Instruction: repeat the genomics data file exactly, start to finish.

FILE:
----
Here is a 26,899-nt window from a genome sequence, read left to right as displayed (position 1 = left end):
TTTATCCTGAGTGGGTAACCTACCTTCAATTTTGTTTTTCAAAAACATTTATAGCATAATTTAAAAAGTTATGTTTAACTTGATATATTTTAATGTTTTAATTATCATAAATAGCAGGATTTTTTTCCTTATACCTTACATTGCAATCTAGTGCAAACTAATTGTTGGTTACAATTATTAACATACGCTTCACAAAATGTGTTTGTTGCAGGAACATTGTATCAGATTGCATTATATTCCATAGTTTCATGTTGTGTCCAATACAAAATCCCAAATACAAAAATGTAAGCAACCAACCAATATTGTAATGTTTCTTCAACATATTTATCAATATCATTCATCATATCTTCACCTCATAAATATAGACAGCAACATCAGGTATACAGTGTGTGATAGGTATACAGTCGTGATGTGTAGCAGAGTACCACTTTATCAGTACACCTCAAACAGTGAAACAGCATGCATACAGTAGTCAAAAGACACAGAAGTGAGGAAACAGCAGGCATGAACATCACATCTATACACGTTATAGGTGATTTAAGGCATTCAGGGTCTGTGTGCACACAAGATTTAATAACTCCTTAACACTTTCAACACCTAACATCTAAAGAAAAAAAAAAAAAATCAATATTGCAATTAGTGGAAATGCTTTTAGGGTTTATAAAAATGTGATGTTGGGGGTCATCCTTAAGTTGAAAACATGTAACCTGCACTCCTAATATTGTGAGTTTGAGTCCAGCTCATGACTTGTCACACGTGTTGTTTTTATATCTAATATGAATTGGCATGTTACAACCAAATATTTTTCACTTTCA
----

Here is a 26,899-nt window from a genome sequence, read left to right as displayed (position 1 = left end):
TTTATCCTGAGTGGGTAACCTACCTTCAATTTTGTTTTTCAAAAACATTTATAGCATAATTTAAAAAGTTATGTTTAACTTGATATATTTTAATGTTTTAATTATCATAAATAGCAGGATTTTTTTCCTTATACCTTACATTGCAATCTAGTGCAAACTAATTGTTGGTTACAATTATTAACATACGCTTCACAAAATGTGTTTGTTGCAGGAACATTGTATCAGATTGCATTATATTCCATAGTTTCATGTTGTGTCCAATACAAAATCCCAAATACAAAAATGTAAGCAACCAACCAATATTGTAATGTTTCTTCAACATATTTATCAATATCATTCATCATATCTTCACCTCATAAATATAGACAGCAACATCAGGTATACAGTGTGTGATAGGTATACAGTCGTGATGTGTAGCAGAGTACCACTTTATCAGTACACCTCAAACAGTGAAACAGCATGCATACAGTAGTCAAAAGACACAGAAGTGAGGAAACAGCAGGCATGAACATCACATCTATACACGTTATAGGTGATTTAAGGCATTCAGGGTCTGTGTGCACACAAGATTTAATAACTCCTTAACACTTTCAACACCTAACATCTAAAGAAAAAAAAAAAAAATCAATATTGCAATTAGTGGAAATGCTTTTAGGGTTTATAAAAATGTGATGTTGGGGGTCATCCTTAAGTTGAAAACATGTAACCTGCACTCCTAATATTGTGAGTTTGAGTCCAGCTCATGACTTGTCACACGTGTTGTTTTTATATCTAATATGAATTGGCATGTTACAACCAAATATTTTTCACTTTCA